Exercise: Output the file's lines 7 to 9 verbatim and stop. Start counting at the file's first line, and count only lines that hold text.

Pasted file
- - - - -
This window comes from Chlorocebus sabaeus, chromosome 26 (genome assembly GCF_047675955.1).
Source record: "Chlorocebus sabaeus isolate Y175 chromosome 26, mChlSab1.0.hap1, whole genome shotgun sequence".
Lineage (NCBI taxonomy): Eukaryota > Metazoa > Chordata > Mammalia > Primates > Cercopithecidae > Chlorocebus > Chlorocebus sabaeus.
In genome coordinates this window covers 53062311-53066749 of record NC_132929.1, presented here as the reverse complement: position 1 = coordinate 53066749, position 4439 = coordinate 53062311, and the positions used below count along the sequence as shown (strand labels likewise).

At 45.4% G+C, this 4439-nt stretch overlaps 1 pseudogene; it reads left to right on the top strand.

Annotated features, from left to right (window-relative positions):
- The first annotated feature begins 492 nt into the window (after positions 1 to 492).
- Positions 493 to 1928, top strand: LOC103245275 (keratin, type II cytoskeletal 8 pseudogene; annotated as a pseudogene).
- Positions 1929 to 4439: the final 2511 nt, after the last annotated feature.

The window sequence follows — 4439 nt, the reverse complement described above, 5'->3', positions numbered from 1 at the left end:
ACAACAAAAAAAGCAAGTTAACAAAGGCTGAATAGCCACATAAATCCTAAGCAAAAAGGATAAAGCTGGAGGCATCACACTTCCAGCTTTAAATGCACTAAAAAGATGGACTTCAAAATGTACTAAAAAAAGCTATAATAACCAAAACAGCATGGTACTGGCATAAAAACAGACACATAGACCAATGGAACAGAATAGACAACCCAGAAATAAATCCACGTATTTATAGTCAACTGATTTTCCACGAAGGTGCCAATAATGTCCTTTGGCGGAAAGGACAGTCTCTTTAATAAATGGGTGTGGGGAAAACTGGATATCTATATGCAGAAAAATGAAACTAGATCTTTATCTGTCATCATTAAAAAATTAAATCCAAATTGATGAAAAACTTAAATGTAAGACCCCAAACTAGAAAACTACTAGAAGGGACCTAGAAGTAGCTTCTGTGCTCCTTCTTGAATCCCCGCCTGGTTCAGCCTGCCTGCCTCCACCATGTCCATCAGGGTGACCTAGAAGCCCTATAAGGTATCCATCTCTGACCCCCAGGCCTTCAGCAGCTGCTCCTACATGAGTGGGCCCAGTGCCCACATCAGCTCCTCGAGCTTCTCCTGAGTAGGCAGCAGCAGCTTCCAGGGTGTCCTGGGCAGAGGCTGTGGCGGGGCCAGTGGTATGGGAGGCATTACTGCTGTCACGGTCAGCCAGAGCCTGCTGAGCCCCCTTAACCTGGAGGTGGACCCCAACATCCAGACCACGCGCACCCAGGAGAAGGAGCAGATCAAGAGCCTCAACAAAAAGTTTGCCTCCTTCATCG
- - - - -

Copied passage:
- The first annotated feature begins 492 nt into the window (after positions 1 to 492).
- Positions 493 to 1928, top strand: LOC103245275 (keratin, type II cytoskeletal 8 pseudogene; annotated as a pseudogene).
- Positions 1929 to 4439: the final 2511 nt, after the last annotated feature.